Rabbi Jonathan Sacks said the sons of Judah in Babylonian exile were “history’s first creative minority.” You might be surprised to learn who were the second creative minority.
Six years ago, I wrote about the creative minority. In 2004, Joseph Cardinal Ratzinger (the future Pope Benedict XVI) said Europe’s renewal depended on the creative minority. In 2013, Rabbi Jonathan Sacks said America’s renewal depends on the creative minority. Sacks cited the sons of Judah as history’s first creative minority. In Dominion: How the Christian Revolution Remade the World, Tom Holland recounts the story of what looks to me like the second creative minority.
The story begins one morning in the summer of 1629 as the sky began to darken over the largest city in the world, Beijing. It was an eclipse, a big deal, for Chinese scholars believed nothing ever happened in the heavens that didn’t affect the pattern of events on earth. To neglect the movement of the stars was to risk calamity for the empire. To avert disaster, the Ministry of Rites was established. It sponsored astronomers who were tasked to correctly calculate a calendar that included accurately keeping track of eclipses.
This hadn’t gone well in recent years. The Ministry of Rites had made a succession of embarrassing mistakes. In 1592, its prediction of an eclipse had been off by an entire day.
The next eclipse was predicted for June 23, 1629. But Xu Guangqi, vice-president of the Ministry of Rites, had come to mistrust the methodology of Chinese astronomers. He had heard of another way of understanding the cosmos, developed in the barbarian lands of the furthermost West. It had recently been introduced in Beijing. Xu Guangqi thought he’d give these western astronomers a chance, holding a competition pitting his astronomers against what many Chinese considered the “barbarian” astronomers from the West.
Sure enough, the eclipse of June 23 came and went, and daylight returned to Beijing. The forecast of Chinese astronomers was compared to that of the barbarians. The barbarians won. Their reward came in September, when the Chinese emperor himself commissioned the western astronomers to take over Beijing’s Ministry of Rites and run it. Their work was so superior to that of Chinese astronomers that Xu Guangqi soon came to faith in Christ.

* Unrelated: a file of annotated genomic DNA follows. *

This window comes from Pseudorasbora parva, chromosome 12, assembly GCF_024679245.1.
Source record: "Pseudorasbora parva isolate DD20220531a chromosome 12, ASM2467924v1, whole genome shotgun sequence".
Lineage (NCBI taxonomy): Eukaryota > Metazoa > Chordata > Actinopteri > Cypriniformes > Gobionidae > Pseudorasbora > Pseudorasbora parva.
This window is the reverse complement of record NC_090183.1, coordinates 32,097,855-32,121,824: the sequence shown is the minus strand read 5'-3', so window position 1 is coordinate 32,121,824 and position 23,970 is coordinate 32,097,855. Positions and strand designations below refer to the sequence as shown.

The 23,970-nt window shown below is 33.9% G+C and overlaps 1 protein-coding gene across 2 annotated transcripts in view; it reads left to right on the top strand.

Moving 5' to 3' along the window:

And who were these “barbarian” astronomers? “All of them were loyal servants of the Catholic Church,” Tom Holland writes. They were Jesuits.
This story sounds reminds me of the sons of Judah in Babylonian exile. Nebuchadnezzar was the king of Babylon. He was frightened by his bad dreams. The Babylonians believed the gods spoke through visions and dreams. Nebuchadnezzar wanted to know what these dreams meant. His advisors couldn’t interpret them. So Nebuchadnezzar pitted his advisors against the sons of Judah. Their interpretations were so superior to that of Nebuchadnezzar’s advisors that he came to recognize Yahweh as the One True God.
If the sons of Judah were history’s first creative minority, and America’s renewal depends on the creative minority, and Catholic astronomers in China were the second creative minority, then I’m praying for a third creative minority. The Books of Jeremiah and Daniel provide some of the details regarding becoming the creative minority. They parallel what Tom Holland writes were the initial steps Catholic missionaries took in China.
For example, in Babylon, the sons of Judah were tasked to learn the language and literature of the Babylonians. Holland writes that the first step that Catholic missionaries took after crossing the ocean was to learn the language and literature of China. The Jesuits recognized that “they could not afford to be defined as European. The Christian message was universal, or it was nothing.” The third creative minority must do likewise. The gospel, as it shared in America, cannot be defined as American or European.
Second, Catholic missionaries in China earned cultural capital, having learned a way of understanding the cosmos developed in the West. In like manner, the third creative minority can earn cultural capital by learning the language and literature of today’s western world. Social scientists such as Charles Murray say it’s neuroscience, supplanting the role that Christianity used to play in America’s Great Experiment in self-governance. You may not agree with that, but even religious skeptics such as Iain McGilchrist write that neuroimaging uncovers an age-old biblical understanding of human nature.
I know a handful of Christians who are committed to developing the third creative minority. One friend characterizes them as spiritual entrepreneurs. I like that. The sons of Judah were spiritual entrepreneurs, young people who today’s social scientists would characterize as innovators and early adopters. I’m committed to resourcing these spiritual entrepreneurs, but I can’t do it without financial help. To donate, please click here.
 Tom Holland, Dominion: How the Christian Revolution Remade the World, (Basic Books, 2019), 348.